HAYWOOD COMMUNITY COLLEGE

185 FREEDLANDER DRIVE

CLYDE, NORTH CAROLINA 28721

CONTACT: DEBRA DAVIS

DIANA CONARD

PHONE: 627-4521

DATE: 03-11-04

FOR IMMEDIATE RELEASE

HCC BASIC LAW ENFORCEMENT TRAINING PROGRAM GRADUATES FILL THE COUNTY’S LAW ENFORCEMENT NEEDS

Graduates from Haywood Community College’s Basic Law Enforcement Training (BLET) program are well represented throughout all Haywood County enforcement agencies. From the local police departments to the sheriff’s office, the graduates are applying what they learned through the strenuous 17-week program.

According to Jeff Haynes, program director and lieutenant with the Haywood County Sheriff’s Office, of the last 13 law enforcement officers hired in Haywood County, 12 are HCC BLET graduates. "The BLET program provides graduates with a basic foundation," Haynes explained. "Then each agency they go to work for requires their own field and instructional training."

Haynes said graduates of the program can work for over 750 agencies in North Carolina from parks and recreation officers to police departments. The HCC BLET program has 33 blocks of instruction on various topics, some of which are: physical fitness training, traffic stops, building searches, and firearms.

The first BLET class graduated in 2000. Each class averages about 15 students with anywhere between 8 and 11 graduating. For the 17-week period, classes are held Monday through Friday from 8 a.m. until 6 p.m. Students can miss only five percent of classes, which is about 30 hours. There are absolutely no exceptions to this policy, even sickness or family death. Students have physical training three times per week for an hour each time.

At the end of the 17-week period, candidates must pass the Police Officer’s Physical Aptitude Test. This is an obstacle/agility course in which participants must complete a variety of tasks, such as carrying dead weight, climbing stairs, and push-ups in a timed period.

After passing the four hour state examination, graduates must be sworn in as an active law enforcement agent within 12 months, or lose certification.

From five classes, the HCC BLET program has 48 graduates with only two females in its ranks. From the most recent class, which finished in December with nine graduates, one graduate is already employed with the Haywood County Sheriff’s Office and one has accepted a position with the Graham County Sheriff’s Office.

Craig Campbell graduated from the HCC BLET program in June 2003. He began working at the Haywood County Sheriff’s Department in October of last year. Currently Campbell is a domestic violence officer with the department.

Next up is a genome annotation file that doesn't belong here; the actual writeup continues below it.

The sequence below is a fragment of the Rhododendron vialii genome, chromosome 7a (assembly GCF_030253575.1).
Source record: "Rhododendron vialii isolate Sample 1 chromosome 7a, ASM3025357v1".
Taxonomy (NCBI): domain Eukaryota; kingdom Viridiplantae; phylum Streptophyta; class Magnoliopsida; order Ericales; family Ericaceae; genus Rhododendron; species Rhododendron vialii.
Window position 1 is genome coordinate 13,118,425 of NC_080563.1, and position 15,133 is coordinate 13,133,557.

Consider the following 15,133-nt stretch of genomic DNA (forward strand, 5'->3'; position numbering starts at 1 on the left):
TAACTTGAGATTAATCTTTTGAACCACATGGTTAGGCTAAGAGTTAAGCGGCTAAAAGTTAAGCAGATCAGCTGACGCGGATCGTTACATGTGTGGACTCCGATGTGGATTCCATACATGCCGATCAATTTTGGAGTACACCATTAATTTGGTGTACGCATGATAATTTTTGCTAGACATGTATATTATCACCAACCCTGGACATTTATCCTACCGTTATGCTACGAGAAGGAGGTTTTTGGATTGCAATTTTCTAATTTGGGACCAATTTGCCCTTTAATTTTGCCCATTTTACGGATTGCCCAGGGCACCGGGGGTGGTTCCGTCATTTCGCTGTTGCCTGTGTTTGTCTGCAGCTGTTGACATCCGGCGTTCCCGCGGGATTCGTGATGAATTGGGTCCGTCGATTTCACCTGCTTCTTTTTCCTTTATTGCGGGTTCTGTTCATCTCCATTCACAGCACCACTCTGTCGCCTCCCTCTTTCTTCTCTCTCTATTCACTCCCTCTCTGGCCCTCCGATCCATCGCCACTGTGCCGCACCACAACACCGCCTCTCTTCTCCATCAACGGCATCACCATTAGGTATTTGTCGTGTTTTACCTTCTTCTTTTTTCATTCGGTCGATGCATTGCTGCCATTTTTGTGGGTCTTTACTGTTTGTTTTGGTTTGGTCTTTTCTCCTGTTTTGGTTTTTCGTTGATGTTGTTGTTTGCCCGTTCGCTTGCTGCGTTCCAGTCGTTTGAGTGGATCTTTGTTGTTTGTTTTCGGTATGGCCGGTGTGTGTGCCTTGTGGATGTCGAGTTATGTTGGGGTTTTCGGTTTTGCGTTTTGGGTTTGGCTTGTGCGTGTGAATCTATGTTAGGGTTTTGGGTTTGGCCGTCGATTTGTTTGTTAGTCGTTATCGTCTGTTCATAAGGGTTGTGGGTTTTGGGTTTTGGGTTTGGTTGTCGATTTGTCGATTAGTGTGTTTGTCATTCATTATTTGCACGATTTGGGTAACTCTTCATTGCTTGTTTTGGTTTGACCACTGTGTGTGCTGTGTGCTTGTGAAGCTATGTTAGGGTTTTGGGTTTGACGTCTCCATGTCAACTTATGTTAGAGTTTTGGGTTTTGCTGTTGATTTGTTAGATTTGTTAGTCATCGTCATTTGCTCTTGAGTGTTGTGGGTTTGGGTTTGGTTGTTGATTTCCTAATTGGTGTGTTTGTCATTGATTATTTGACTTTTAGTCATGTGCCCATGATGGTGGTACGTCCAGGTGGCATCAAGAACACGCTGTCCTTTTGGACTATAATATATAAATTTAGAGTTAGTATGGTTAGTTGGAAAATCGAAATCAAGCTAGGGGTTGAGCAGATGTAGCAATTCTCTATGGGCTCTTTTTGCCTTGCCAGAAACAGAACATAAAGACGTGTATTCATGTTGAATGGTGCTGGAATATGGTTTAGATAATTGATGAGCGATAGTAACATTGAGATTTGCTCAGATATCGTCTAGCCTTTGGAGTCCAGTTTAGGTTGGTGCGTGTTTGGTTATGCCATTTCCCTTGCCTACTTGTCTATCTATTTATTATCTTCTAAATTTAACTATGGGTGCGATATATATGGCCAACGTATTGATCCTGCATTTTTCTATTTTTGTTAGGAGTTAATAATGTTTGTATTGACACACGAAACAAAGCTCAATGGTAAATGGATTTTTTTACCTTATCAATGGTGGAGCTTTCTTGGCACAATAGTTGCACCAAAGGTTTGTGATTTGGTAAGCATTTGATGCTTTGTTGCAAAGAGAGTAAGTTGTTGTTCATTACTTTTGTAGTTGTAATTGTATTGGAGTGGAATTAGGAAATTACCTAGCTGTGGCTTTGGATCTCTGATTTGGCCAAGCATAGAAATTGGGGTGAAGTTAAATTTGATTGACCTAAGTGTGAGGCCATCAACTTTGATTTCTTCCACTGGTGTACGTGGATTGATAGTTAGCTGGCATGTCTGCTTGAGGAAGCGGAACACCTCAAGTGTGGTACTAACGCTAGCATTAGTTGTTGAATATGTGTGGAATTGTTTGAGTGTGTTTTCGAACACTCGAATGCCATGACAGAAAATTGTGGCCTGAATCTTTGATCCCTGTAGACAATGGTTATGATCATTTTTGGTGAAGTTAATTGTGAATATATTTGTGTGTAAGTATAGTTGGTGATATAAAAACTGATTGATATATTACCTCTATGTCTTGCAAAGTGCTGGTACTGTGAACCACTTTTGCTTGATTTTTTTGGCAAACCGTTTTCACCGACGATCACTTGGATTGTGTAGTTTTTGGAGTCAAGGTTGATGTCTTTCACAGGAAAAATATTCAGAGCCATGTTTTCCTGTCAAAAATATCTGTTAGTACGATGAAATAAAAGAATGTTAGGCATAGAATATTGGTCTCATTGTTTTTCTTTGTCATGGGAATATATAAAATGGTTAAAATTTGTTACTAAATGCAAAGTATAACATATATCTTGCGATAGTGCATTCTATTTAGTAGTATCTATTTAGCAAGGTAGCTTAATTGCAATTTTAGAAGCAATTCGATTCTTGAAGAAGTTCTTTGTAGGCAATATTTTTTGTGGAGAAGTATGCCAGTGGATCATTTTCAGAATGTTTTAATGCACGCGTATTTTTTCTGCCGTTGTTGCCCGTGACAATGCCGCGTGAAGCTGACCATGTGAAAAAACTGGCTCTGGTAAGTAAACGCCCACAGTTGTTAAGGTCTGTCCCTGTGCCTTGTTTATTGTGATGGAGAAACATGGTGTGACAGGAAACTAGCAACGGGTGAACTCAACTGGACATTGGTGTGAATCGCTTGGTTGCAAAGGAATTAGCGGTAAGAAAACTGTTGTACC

"The birth of my son prompted me to start the BLET classes," Campbell said. "I wanted to be a good role model for him."

Campbell said HCC’s BLET program provides excellent training and preparation for a job on law enforcement. "The practical exercises put students in scenarios we would be faced with on the job," Campbell explained. "The BLET program was very intense but it is a very good program."

Campbell said he looks forward to going to work when he’s off. "I feel like I’m contributing to the community by taking the bad guys off the street."

According to Chief Deputy Bobby Suttles, HCC BLET graduates are well trained. "Going through the program pays off," Suttles said. "We usually like for officers in domestic violence to have two years of experience but Campbell has done very well."

Besides the BLET program, the HCC Continuing Education program offers many extensive training classes to all law enforcement agents in Haywood County and surrounding areas.

As program director, Haynes was instrumental in starting the program. Haynes coordinates the classes with the schedules of all 57 adjunct instructors, as well as teaching some of the classes. He has been an employee with the Haywood County Sheriff’s Office for 13 years. He has also been an instructor for 10 years with the Criminal Justice Commission teaching at area community colleges.

Not only does Haynes bring a lot of experience to HCC’s BLET program; he also adds an ethical and moral perspective. "I feel that my position at HCC and the sheriff’s department is fulfilling," Haynes said. "I get an innate satisfaction in doing what’s right and teaching others a certain level of discipline, as well as instilling a code of conduct."

Haynes says it’s also helpful to be on hiring committees because through the BLET program, he gets to see some of the candidates and know a little about them. "I know if they’ve gone through HCC’s BLET program, they are the most qualified that can be put out there," Haynes said. "That’s the kind of person I want to back me up on a call."

"It’s interesting to see the change in perception of law enforcement these students have from their first day to graduation," Haynes said. "It’s always a 180 degree change."

According to Haynes, five HCC BLET graduates work for the Haywood County Sheriff’s Office, three are employed with the Waynesville Police Department, three work for the Maggie Valley Police Department, and one is employed at the Canton Police Department.

The next HCC BLET class begins May 31. For more information about HCC’s BLET program, please call Jeff Haynes at 627-4548.

(Cutline:) Craig Campbell is a June 2003 graduate of HCC’s Basic Law Enforcement Training class. Within a few months of graduating from the class, Campbell started working for the Haywood County Sheriff’s Office. He is now a domestic violence officer with the department.

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